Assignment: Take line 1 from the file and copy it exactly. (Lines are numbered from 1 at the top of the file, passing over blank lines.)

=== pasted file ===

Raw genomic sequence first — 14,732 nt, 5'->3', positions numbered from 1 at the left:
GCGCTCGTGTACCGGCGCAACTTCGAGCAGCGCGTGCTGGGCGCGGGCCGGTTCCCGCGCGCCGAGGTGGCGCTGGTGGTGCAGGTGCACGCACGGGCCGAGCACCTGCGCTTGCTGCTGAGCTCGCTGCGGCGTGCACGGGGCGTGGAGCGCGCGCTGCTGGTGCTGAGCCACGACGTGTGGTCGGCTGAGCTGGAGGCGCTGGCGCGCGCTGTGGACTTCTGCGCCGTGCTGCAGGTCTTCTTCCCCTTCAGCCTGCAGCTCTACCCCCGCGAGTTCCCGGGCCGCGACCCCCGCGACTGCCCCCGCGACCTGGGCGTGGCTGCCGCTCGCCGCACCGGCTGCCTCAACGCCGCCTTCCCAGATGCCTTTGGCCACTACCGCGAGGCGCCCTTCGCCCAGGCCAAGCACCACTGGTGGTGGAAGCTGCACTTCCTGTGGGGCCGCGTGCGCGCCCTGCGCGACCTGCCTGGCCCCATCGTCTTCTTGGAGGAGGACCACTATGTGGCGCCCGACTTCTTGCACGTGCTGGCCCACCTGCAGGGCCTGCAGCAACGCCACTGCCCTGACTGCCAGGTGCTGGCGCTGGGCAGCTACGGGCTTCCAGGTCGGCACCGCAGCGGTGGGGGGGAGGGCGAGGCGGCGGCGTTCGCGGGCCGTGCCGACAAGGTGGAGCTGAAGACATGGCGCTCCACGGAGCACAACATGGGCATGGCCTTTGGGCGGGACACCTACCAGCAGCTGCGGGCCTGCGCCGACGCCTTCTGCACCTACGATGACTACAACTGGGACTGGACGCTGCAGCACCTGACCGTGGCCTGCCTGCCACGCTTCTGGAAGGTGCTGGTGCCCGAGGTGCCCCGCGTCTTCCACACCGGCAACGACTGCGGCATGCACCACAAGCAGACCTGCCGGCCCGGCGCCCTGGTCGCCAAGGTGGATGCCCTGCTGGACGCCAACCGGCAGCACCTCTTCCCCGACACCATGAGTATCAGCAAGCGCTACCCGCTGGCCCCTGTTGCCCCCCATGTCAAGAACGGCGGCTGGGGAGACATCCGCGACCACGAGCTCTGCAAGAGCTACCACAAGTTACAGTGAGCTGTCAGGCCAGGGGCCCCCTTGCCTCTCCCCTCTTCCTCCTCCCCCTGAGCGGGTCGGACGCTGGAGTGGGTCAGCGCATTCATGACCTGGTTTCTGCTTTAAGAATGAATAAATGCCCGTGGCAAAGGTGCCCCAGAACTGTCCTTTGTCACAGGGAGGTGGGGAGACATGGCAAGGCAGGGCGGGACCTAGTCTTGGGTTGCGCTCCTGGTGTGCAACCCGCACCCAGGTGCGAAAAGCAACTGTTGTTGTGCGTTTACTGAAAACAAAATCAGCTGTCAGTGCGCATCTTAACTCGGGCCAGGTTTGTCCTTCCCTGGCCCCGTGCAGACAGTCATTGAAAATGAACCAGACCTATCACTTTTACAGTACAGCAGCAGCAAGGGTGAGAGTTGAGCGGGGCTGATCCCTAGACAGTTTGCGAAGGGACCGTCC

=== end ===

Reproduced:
Raw genomic sequence first — 14,732 nt, 5'->3', positions numbered from 1 at the left: